Yesterday, I posted an idea regarding a potential free agent signing for a Cubs bench position in 2010. Admittedly, this wasn't the most important possible addition to the roster for next year -- however, the Cubs had a very poor bench in 2009 and I still think Chad Tracy (at the right price) would be a good addition.
Today, I'm going to analyze two players who have been mentioned as possible center fielders for the Cubs in 2010. Again, for the purposes of this exercise, assume that Milton Bradley has already been traded somewhere and not for another outfielder; that Kosuke Fukudome will be returned to right field, and that the Tigers' Curtis Granderson (who would be my first choice) is either not made available for trade by Detroit or has been dealt somewhere else.
Marlon Byrd has played eight seasons in the major leagues with three teams (the Phillies, the Nationals and the Rangers). He was the Phillies' regular center fielder in 2003, his rookie season; he played well enough to finish fourth in Rookie of the Year voting (behind Dontrelle Willis, Scott Podsednik and Brandon Webb). Declining quickly in his second year, he found himself dumped to the Nats, and signed with the Rangers as a free agent after the 2006 season. He never got full-time playing time again until last year, when he put up a very good .283/.329/.479 year with a career-high 20 HR and 89 RBI, numbers he hadn't come close to previously. His .808 OPS was in the same general area as his other two part-time seasons in Texas; overall he hit .295/.352/.468 (.820 OPS) in his three years as a Ranger.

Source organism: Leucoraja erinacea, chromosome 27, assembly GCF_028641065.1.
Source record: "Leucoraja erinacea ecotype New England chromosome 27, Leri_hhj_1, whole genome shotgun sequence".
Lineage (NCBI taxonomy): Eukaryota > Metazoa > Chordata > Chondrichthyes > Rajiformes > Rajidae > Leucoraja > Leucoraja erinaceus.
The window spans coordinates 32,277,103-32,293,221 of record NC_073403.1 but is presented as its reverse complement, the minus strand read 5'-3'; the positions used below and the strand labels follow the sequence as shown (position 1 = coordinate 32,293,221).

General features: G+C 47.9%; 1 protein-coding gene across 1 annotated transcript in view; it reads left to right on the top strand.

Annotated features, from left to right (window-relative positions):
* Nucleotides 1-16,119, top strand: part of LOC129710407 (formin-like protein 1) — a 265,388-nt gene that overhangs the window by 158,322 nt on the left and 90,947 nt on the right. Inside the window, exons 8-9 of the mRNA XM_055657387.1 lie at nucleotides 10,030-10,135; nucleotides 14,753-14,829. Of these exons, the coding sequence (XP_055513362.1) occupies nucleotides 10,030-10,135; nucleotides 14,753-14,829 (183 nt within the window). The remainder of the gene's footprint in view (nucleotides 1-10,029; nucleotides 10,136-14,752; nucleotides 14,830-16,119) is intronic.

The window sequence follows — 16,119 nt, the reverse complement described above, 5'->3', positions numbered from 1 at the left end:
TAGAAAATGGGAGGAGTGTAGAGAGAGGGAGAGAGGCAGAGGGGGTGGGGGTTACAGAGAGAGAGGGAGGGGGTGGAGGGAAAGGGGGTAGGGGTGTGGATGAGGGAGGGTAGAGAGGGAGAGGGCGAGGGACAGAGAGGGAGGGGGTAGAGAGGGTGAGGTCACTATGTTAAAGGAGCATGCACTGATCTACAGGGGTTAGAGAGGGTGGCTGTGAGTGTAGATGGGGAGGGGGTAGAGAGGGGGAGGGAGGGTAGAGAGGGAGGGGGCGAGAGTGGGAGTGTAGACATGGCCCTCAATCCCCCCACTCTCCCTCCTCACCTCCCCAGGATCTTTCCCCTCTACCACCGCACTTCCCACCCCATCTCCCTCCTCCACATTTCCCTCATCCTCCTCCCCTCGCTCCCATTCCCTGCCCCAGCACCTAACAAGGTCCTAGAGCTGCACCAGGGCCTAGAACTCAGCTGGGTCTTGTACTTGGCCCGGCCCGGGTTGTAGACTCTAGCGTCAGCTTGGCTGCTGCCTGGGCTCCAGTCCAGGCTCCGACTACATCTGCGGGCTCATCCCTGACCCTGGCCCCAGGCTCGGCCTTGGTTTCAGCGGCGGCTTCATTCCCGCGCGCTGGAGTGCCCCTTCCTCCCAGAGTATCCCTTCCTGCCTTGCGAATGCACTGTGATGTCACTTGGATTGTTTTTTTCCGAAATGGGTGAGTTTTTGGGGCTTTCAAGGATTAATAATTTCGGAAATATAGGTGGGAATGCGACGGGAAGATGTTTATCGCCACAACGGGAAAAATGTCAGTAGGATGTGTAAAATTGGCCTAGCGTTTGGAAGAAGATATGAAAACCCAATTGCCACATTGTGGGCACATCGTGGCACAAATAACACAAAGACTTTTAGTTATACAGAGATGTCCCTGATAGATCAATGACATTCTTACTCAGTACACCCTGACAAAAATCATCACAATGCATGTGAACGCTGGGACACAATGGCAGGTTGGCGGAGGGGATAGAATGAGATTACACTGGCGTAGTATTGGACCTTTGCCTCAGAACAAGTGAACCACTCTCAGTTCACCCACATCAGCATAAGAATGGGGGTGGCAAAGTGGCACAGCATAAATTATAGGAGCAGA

Further, he seems to have been helped by Rangers Ballpark -- he posted an OPS over 100 points higher at home in each of his three seasons in Texas, although his career OPS is also higher at home (.810) than on the road (.716).
Byrd is 32. He will be 33 in August. His 2009 season appears to be an outlier in terms of power (his 43 doubles tied for 8th in the AL) and these are just the types of numbers that Jim Hendry often gets sucked into giving a three-year backloaded contract to. I'd stay away from Byrd.
With Mike Cameron, you know exactly what you're getting. He will be 37 in January, and over the 11 seasons since he became a fulltime regular in 1999 (not counting the two years prior to that when he had fewer than 500 PA for the White Sox), his OPS has ranged from .759 to .837. He's averaged 22 HR, 75 RBI, 66 walks and 143 strikeouts over those 11 seasons -- and his 2009 season was pretty close to that (24 HR, 70 RBI, 75 BB, 156 K).
At 37, he might have to be rested from time to time and for that, the Cubs have Sam Fuld. In a lineup that has Derrek Lee, Aramis Ramirez and (presumably) a healthy and 2008-style Alfonso Soriano and Geovany Soto, Cameron could hit sixth or seventh, as he did in Milwaukee, and produce the same way he did there. In 138 career PA at Wrigley Field, Cameron has hit .261/.355/.521 with 8 HR, and hits .257/.349/.454 in day games.
At 37 -- well, you wouldn't want to give a longterm deal to a guy like that. But a one-year contract with a mutual option for a second year based on incentives -- I'd do that. Cameron is also familiar to Lou Piniella, who managed him for three years in Seattle -- two of those years the Mariners went to the postseason.
Mike Cameron isn't my first choice; as I wrote last week, that would be Curtis Granderson. But -- if Granderson isn't available, Cameron would be a good second pick.